Capital flows to the developing, substantially private flows, have taken the center stage in meeting their financing needs. Especially in the wake of economic liberalization by many countries and as official development assistance flows declined as a ratio of gross national income of the aid-extending richer nations. Governments and private sector in the developing countries, especially emerging market economies, depend on such flows both for investment and trade financing needs. A large part of private flows is made up of foreign direct portfolio investments channeled to several countries while debt is raised by corporate in international capital markets or through commercial borrowings from banks abroad. These private flows have eclipsed official loans, partly concessional, that developing countries had been securing from bilateral creditors and multilateral financing institutions like the World Bank. Even the relatively low share of official aid and debt has been turning increasingly negative as developing countries service past official loans and there has been no increase in official financing in real terms.
On the other hand, private capital flows by way of bonds rise in international capital markets, syndicated commercial bank lending, and investment flows, direct and portfolio and short-term debts have been on uptrend. For many underdeveloped and poorer countries, especially in sub-Saharan Africa which cannot easily rise capital abroad, official development financing continues to be important as private flows go only to credit worthy and growing economies.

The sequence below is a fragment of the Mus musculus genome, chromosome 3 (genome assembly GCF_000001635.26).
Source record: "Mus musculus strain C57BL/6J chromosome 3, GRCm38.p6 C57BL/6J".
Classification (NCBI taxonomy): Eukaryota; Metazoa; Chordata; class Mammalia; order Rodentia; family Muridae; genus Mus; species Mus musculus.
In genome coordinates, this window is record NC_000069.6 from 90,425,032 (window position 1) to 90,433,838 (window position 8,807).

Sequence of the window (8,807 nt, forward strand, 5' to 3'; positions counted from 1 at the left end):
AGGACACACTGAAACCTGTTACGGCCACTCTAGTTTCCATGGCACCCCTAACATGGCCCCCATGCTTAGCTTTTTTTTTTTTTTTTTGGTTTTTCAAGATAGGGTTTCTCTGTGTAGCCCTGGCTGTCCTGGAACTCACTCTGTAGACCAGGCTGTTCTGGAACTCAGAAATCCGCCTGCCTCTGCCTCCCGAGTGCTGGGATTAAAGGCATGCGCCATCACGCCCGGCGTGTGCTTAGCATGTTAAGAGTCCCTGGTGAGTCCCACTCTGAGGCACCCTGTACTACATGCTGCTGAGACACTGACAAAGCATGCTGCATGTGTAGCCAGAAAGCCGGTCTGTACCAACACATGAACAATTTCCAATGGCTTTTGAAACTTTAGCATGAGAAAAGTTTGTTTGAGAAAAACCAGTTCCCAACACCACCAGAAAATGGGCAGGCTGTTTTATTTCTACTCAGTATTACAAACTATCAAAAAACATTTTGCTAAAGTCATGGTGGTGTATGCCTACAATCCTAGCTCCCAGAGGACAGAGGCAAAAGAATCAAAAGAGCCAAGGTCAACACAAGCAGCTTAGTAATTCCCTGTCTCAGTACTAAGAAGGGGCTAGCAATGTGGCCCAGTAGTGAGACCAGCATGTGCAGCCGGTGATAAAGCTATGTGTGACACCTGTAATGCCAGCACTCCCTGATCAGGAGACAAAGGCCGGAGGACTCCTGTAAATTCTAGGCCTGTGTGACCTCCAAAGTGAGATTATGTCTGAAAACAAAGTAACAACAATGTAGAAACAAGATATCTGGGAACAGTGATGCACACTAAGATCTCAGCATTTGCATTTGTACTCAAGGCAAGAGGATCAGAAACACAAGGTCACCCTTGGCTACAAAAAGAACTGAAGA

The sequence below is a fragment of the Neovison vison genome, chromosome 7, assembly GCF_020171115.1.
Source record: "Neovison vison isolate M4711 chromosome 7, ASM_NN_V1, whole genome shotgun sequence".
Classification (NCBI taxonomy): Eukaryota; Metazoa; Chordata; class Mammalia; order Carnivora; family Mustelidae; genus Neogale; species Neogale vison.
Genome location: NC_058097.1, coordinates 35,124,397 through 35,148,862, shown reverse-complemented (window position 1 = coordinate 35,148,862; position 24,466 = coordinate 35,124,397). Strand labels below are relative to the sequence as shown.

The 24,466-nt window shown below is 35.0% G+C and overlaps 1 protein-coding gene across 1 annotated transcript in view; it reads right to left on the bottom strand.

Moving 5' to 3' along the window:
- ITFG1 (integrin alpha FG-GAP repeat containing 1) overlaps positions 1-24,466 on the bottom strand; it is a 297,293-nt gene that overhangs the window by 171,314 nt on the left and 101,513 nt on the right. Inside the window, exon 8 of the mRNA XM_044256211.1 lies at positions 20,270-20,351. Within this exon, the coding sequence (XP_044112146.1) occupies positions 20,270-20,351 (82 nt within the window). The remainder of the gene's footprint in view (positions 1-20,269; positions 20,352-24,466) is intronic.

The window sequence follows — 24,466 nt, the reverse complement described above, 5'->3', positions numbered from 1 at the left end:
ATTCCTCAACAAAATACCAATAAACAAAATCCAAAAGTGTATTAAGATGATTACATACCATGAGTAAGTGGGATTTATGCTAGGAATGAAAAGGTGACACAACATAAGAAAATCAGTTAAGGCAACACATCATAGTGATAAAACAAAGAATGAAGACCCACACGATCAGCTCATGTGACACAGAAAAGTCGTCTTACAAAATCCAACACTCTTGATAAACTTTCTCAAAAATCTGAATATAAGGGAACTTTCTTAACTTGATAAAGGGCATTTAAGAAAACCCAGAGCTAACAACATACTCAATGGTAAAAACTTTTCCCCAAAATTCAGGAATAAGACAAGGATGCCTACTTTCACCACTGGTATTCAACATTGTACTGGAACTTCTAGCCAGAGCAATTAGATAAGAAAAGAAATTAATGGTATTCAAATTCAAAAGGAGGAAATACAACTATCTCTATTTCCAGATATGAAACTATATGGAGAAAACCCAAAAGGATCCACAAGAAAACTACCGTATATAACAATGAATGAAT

According to the World Bank‘s Global Development, the larger private flows are driven by mergers and acquisitions, privatizations peripheral debt refinancing and strong investor concern in bond markets of Latin America and Asia and in its local currency. Most of the private capital flows, however, go to small number of middle-income countries and this is especially true of foreign direct investments which are attracted by fewer countries.
Although most countries prefer and are trying to provide a conducive policy framework for FDI, these flows have for years been uneven as they go mostly to select countries and regions. A large part of global FDI flows into developed nations was due the take-overs and mergers and acquisitions of firms. The outlook for capital flows to development countries depend on the sustainability of current global expansion. The foreign investor appetite for emerging market resources could dissipate somewhat if home country interest rates go up. Most developing countries, reeling under the impact of recession have exhausted their surplus and have become vulnerable to shocks.